The truth is that in my 53 jobs and working closely with countless companies as a consultant, I’ve never seen a company that fits the model laid out on the traditional org chart. Things shake out much differently in the disruptive and innovative world in which we live today. Also, unspoken rules often contribute to the hierarchy of an organization.

If I were tasked with creating an org chart that accurately represents what goes on in a company between everyone who works there, one that details the complicated relationships and power structures that play out every day, I can imagine what that org chart would look like.

At the top might be an executive who has a silent partner who really calls the shots. Maybe a few people know about a senior VP having an affair with someone in the company. There are the inevitable secret crushes that can happen when you bring human beings together in any organization.

This org chart reflects the nature of human beings: it’s messy and complication. It looks something like this:

A singular focus

Another, arguably more significant, problem with the org chart is that it doesn’t include the most important person in any business: the customer. It doesn’t make sense not to include this essential aspect of any company. In a world where companies must prove to be customer-centric more than ever, this oversight is egregious. Businesses exist only because of their customers; therefore, no matter the department, all jobs are customer service jobs.

However, shifting the company’s focus is more complicated than it sounds, especially in large organizations. Inevitably departments in large organizations tend to think of their role in the company in silos, making it hard to get everyone focused on the same goal. Some managers approach it by asking their staff to read a book, but I can almost guarantee you that it doesn’t work.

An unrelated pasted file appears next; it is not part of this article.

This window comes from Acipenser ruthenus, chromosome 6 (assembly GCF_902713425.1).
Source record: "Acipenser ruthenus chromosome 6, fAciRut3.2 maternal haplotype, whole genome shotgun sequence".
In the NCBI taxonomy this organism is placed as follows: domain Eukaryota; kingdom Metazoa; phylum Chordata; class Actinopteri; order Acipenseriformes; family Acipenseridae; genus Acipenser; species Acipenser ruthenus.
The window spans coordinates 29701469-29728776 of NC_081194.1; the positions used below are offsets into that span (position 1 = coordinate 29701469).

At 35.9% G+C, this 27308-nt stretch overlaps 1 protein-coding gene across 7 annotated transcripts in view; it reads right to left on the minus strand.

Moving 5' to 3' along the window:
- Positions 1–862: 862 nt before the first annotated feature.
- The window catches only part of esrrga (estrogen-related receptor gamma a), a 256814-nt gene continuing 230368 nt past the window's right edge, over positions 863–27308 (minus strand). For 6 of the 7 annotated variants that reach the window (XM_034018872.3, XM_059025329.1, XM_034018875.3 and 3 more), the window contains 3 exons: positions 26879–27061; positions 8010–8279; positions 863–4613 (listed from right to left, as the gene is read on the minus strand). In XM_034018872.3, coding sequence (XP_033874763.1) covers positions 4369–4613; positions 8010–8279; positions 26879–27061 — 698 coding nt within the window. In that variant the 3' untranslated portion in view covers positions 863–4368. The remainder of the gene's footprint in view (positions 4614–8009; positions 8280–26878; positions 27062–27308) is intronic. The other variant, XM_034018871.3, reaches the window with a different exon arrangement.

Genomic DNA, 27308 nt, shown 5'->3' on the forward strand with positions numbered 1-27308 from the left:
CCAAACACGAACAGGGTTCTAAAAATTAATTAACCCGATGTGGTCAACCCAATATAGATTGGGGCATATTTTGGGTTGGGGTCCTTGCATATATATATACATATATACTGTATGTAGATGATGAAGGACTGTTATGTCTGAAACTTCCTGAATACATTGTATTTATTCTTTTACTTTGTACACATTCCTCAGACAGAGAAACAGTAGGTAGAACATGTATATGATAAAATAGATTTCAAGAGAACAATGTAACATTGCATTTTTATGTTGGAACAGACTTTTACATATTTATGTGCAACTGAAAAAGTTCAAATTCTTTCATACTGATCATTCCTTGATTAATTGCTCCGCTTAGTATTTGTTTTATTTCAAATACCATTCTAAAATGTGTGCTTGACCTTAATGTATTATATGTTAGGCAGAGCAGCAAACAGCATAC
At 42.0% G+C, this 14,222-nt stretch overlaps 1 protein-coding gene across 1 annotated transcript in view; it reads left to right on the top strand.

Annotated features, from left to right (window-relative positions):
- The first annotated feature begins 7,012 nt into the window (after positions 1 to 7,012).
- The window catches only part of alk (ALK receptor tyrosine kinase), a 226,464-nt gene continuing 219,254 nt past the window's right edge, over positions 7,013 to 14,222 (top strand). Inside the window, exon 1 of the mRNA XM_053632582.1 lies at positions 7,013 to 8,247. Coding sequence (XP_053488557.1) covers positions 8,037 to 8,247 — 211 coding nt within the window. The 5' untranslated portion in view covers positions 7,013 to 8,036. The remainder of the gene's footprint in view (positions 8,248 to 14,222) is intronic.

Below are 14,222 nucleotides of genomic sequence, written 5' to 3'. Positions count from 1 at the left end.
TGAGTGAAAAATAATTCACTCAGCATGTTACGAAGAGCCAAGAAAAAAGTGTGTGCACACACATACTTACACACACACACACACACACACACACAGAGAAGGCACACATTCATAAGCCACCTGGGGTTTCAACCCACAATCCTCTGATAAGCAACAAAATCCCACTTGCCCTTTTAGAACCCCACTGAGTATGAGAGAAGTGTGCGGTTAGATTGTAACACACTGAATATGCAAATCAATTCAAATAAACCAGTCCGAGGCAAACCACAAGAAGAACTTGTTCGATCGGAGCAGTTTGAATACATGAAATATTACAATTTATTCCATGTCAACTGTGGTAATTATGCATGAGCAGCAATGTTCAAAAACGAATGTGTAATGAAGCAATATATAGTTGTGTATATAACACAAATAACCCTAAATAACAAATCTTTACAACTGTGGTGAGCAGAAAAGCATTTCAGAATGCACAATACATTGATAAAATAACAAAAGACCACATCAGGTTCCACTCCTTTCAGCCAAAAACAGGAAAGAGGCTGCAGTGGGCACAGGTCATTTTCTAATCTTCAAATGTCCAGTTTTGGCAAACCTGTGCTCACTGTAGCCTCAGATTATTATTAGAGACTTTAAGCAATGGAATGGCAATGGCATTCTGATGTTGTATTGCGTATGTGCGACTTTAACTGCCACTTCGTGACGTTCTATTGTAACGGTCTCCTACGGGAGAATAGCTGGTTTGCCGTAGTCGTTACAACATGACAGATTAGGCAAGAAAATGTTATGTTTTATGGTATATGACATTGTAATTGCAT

To truly foster a culture of empathy and prevent misguided or competing priorities, we first need to break the silos throughout our organizations. This means companies ensure that all departments focus their efforts on the customer, and all company goals keep the customer experience in mind. One simple way to accomplish that is to rethink the way the org chart is designed

I call this new type of org chart design, “The Bullseye.”

Simply put, the Bullseye reminds all employees why they’re at work and who they need to serve. Because its design is a target instead of a vertically designed hierarchy, it breaks up tension between peers. No matter their role, it directs every employee’s focus on the same center target point, motivating all employees to concentrate on the same goals and the same priority.

The customer-centered org chart also promotes more communication flow in all directions, as opposed to encouraging cutthroat upward mobility. Using the Bullseye chart can shift how your company manages its goals and how it relates to its customers. As a result, the company’s hierarchy becomes more unified. This real org chart becomes less political, less messy, and less difficult to navigate.

Change starts with you

A change like this takes time and requires buy-in from every level of an organization. This can seem impossible, especially if you are not the CEO. Maybe you think your boss won’t go for it. That’s fine. It can start with you shifting your mindset. After all, no one wants to work for a company that sucks.